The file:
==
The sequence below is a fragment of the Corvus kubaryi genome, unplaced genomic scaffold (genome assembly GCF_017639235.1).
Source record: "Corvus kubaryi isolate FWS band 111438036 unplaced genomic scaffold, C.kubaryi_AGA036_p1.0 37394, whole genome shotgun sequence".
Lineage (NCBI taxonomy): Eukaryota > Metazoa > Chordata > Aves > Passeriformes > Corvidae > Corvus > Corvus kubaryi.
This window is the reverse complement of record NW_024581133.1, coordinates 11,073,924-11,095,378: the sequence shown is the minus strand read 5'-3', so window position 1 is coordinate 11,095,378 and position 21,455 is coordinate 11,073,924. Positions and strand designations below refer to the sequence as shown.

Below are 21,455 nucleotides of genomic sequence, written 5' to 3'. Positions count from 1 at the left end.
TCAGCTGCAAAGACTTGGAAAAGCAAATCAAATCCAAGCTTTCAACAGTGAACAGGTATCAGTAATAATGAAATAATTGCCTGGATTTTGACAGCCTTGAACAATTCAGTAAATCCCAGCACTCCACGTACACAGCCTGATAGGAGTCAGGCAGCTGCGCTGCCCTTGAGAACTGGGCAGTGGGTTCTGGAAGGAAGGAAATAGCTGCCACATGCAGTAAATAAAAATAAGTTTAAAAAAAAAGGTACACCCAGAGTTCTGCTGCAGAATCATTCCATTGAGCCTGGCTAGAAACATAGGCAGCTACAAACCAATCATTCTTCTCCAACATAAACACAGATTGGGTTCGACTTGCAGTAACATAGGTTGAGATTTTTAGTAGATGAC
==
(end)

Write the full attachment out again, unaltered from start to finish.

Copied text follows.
The sequence below is a fragment of the Corvus kubaryi genome, unplaced genomic scaffold (genome assembly GCF_017639235.1).
Source record: "Corvus kubaryi isolate FWS band 111438036 unplaced genomic scaffold, C.kubaryi_AGA036_p1.0 37394, whole genome shotgun sequence".
Lineage (NCBI taxonomy): Eukaryota > Metazoa > Chordata > Aves > Passeriformes > Corvidae > Corvus > Corvus kubaryi.
This window is the reverse complement of record NW_024581133.1, coordinates 11,073,924-11,095,378: the sequence shown is the minus strand read 5'-3', so window position 1 is coordinate 11,095,378 and position 21,455 is coordinate 11,073,924. Positions and strand designations below refer to the sequence as shown.

Below are 21,455 nucleotides of genomic sequence, written 5' to 3'. Positions count from 1 at the left end.
TCAGCTGCAAAGACTTGGAAAAGCAAATCAAATCCAAGCTTTCAACAGTGAACAGGTATCAGTAATAATGAAATAATTGCCTGGATTTTGACAGCCTTGAACAATTCAGTAAATCCCAGCACTCCACGTACACAGCCTGATAGGAGTCAGGCAGCTGCGCTGCCCTTGAGAACTGGGCAGTGGGTTCTGGAAGGAAGGAAATAGCTGCCACATGCAGTAAATAAAAATAAGTTTAAAAAAAAAGGTACACCCAGAGTTCTGCTGCAGAATCATTCCATTGAGCCTGGCTAGAAACATAGGCAGCTACAAACCAATCATTCTTCTCCAACATAAACACAGATTGGGTTCGACTTGCAGTAACATAGGTTGAGATTTTTAGTAGATGAC